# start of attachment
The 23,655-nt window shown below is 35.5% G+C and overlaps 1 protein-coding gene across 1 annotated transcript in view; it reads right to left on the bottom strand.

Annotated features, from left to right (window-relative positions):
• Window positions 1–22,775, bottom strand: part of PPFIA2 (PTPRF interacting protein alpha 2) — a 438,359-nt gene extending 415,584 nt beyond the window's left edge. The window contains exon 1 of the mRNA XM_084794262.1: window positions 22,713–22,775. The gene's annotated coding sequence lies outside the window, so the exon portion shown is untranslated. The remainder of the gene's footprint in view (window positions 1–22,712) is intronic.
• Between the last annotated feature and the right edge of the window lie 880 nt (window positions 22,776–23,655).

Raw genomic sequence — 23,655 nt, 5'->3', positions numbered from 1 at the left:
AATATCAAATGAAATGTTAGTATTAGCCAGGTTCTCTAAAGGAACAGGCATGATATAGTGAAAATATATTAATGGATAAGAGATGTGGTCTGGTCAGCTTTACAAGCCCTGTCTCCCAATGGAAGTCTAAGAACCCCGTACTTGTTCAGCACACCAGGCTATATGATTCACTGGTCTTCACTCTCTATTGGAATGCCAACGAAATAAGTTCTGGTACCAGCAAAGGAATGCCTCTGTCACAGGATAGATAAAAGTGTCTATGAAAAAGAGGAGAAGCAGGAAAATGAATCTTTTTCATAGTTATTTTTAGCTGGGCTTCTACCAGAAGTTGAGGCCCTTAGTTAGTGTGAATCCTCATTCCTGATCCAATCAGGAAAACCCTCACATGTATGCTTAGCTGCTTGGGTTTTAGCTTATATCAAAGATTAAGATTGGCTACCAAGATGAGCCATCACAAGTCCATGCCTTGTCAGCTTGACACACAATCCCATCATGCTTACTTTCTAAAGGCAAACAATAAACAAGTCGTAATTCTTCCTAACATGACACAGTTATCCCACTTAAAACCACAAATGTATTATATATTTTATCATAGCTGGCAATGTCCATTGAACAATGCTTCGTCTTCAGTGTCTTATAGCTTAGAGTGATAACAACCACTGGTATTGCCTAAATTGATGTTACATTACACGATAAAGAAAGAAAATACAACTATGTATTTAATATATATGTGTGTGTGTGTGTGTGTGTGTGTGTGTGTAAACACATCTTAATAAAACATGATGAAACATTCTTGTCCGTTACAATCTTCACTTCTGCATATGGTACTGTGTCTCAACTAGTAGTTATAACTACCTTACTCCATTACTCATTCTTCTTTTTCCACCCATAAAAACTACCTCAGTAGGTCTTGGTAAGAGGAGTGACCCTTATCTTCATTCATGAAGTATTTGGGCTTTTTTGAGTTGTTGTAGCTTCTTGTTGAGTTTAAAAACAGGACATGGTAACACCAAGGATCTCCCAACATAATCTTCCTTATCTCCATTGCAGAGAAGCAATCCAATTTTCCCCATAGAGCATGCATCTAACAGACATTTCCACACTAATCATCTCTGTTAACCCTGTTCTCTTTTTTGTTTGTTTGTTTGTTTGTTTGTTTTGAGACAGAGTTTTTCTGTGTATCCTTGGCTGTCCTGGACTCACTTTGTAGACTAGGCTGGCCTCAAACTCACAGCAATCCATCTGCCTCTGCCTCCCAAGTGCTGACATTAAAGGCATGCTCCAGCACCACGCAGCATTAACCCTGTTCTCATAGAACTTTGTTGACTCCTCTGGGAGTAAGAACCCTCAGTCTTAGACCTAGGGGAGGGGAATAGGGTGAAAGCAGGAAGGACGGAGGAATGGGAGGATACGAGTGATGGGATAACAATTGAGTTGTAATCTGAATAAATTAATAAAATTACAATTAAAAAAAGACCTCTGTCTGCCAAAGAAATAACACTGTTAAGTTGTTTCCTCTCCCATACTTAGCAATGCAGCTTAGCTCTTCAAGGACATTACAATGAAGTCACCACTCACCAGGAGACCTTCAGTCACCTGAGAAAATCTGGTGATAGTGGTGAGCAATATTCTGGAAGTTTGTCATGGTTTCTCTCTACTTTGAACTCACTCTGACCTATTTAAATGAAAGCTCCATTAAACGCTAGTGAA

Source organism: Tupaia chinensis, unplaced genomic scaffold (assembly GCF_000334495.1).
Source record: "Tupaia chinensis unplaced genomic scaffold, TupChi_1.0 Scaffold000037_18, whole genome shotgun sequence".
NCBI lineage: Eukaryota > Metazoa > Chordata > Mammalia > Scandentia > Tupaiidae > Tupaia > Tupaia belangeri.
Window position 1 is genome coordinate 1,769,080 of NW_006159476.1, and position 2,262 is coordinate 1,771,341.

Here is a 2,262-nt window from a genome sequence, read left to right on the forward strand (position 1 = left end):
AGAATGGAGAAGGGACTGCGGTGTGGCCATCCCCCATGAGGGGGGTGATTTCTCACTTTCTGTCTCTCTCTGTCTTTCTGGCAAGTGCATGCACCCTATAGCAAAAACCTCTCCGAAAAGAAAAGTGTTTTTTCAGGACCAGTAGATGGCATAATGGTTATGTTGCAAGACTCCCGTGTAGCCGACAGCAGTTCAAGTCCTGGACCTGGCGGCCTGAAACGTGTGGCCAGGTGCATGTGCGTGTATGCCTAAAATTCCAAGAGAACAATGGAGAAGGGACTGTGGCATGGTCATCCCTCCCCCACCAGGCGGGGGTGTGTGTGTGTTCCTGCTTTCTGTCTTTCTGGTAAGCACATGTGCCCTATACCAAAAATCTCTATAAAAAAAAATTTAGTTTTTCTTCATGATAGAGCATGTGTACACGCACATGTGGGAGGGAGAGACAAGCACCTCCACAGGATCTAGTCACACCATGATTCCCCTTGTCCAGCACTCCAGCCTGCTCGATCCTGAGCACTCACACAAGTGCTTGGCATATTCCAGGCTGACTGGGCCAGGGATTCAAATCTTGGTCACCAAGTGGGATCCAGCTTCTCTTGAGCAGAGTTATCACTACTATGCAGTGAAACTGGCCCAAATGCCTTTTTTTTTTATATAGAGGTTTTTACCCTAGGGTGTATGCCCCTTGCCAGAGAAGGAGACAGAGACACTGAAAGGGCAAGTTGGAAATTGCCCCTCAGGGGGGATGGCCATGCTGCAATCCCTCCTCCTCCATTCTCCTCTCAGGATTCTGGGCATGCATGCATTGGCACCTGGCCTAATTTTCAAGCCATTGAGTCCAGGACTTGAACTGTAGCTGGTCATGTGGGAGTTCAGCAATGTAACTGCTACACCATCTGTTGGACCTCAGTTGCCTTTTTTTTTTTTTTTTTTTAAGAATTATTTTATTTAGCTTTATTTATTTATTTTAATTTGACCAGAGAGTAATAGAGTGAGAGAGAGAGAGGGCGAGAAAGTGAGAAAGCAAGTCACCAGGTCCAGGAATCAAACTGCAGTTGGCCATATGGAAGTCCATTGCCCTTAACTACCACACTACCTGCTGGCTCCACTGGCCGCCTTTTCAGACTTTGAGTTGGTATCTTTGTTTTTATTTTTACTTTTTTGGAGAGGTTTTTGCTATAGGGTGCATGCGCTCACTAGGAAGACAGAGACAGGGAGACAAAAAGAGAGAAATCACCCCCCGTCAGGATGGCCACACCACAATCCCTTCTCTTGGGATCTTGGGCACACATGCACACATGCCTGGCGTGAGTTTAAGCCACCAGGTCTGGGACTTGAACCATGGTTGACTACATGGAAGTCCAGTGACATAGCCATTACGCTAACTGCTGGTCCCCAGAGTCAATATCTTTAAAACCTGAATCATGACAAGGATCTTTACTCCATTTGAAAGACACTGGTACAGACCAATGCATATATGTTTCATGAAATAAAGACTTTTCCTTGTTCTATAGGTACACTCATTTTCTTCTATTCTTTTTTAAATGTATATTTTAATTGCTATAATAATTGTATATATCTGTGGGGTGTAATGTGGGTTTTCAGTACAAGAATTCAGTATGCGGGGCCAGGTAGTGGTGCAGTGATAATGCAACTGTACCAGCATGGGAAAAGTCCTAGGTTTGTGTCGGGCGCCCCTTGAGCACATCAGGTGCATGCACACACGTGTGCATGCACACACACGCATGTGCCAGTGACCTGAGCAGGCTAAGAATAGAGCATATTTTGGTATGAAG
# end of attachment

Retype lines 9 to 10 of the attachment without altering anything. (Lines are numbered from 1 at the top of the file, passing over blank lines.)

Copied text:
NCBI lineage: Eukaryota > Metazoa > Chordata > Mammalia > Scandentia > Tupaiidae > Tupaia > Tupaia belangeri.
Window position 1 is genome coordinate 1,769,080 of NW_006159476.1, and position 2,262 is coordinate 1,771,341.